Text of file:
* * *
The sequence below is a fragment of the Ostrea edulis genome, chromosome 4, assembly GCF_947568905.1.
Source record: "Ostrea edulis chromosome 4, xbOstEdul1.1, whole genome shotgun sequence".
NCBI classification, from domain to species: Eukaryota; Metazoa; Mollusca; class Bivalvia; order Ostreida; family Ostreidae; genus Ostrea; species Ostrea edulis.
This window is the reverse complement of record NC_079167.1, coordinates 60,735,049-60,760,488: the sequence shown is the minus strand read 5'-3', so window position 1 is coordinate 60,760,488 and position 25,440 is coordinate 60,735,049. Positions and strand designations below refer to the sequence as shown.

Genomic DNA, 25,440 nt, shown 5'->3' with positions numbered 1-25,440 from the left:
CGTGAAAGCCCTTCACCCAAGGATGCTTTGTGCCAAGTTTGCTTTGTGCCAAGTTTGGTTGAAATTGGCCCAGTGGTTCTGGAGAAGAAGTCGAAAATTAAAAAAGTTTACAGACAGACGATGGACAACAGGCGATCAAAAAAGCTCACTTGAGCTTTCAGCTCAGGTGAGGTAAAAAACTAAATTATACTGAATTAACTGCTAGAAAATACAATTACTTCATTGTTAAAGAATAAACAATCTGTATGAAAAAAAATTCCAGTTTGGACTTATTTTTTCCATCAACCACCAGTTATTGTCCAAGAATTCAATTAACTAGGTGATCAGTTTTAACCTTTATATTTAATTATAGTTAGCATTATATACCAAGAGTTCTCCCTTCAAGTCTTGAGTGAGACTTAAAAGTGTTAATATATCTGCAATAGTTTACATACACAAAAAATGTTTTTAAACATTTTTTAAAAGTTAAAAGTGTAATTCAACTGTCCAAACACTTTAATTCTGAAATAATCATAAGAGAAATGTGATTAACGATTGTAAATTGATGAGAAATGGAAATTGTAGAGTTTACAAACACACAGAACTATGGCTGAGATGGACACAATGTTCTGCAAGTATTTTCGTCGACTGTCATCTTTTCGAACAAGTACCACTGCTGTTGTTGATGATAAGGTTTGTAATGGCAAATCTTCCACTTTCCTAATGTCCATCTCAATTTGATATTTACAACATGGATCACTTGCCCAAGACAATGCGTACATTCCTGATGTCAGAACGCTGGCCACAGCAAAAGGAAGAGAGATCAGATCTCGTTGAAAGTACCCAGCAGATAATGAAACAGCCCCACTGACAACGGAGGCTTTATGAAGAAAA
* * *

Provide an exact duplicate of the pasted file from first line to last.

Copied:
The sequence below is a fragment of the Ostrea edulis genome, chromosome 4, assembly GCF_947568905.1.
Source record: "Ostrea edulis chromosome 4, xbOstEdul1.1, whole genome shotgun sequence".
NCBI classification, from domain to species: Eukaryota; Metazoa; Mollusca; class Bivalvia; order Ostreida; family Ostreidae; genus Ostrea; species Ostrea edulis.
This window is the reverse complement of record NC_079167.1, coordinates 60,735,049-60,760,488: the sequence shown is the minus strand read 5'-3', so window position 1 is coordinate 60,760,488 and position 25,440 is coordinate 60,735,049. Positions and strand designations below refer to the sequence as shown.

Genomic DNA, 25,440 nt, shown 5'->3' with positions numbered 1-25,440 from the left:
CGTGAAAGCCCTTCACCCAAGGATGCTTTGTGCCAAGTTTGCTTTGTGCCAAGTTTGGTTGAAATTGGCCCAGTGGTTCTGGAGAAGAAGTCGAAAATTAAAAAAGTTTACAGACAGACGATGGACAACAGGCGATCAAAAAAGCTCACTTGAGCTTTCAGCTCAGGTGAGGTAAAAAACTAAATTATACTGAATTAACTGCTAGAAAATACAATTACTTCATTGTTAAAGAATAAACAATCTGTATGAAAAAAAATTCCAGTTTGGACTTATTTTTTCCATCAACCACCAGTTATTGTCCAAGAATTCAATTAACTAGGTGATCAGTTTTAACCTTTATATTTAATTATAGTTAGCATTATATACCAAGAGTTCTCCCTTCAAGTCTTGAGTGAGACTTAAAAGTGTTAATATATCTGCAATAGTTTACATACACAAAAAATGTTTTTAAACATTTTTTAAAAGTTAAAAGTGTAATTCAACTGTCCAAACACTTTAATTCTGAAATAATCATAAGAGAAATGTGATTAACGATTGTAAATTGATGAGAAATGGAAATTGTAGAGTTTACAAACACACAGAACTATGGCTGAGATGGACACAATGTTCTGCAAGTATTTTCGTCGACTGTCATCTTTTCGAACAAGTACCACTGCTGTTGTTGATGATAAGGTTTGTAATGGCAAATCTTCCACTTTCCTAATGTCCATCTCAATTTGATATTTACAACATGGATCACTTGCCCAAGACAATGCGTACATTCCTGATGTCAGAACGCTGGCCACAGCAAAAGGAAGAGAGATCAGATCTCGTTGAAAGTACCCAGCAGATAATGAAACAGCCCCACTGACAACGGAGGCTTTATGAAGAAAA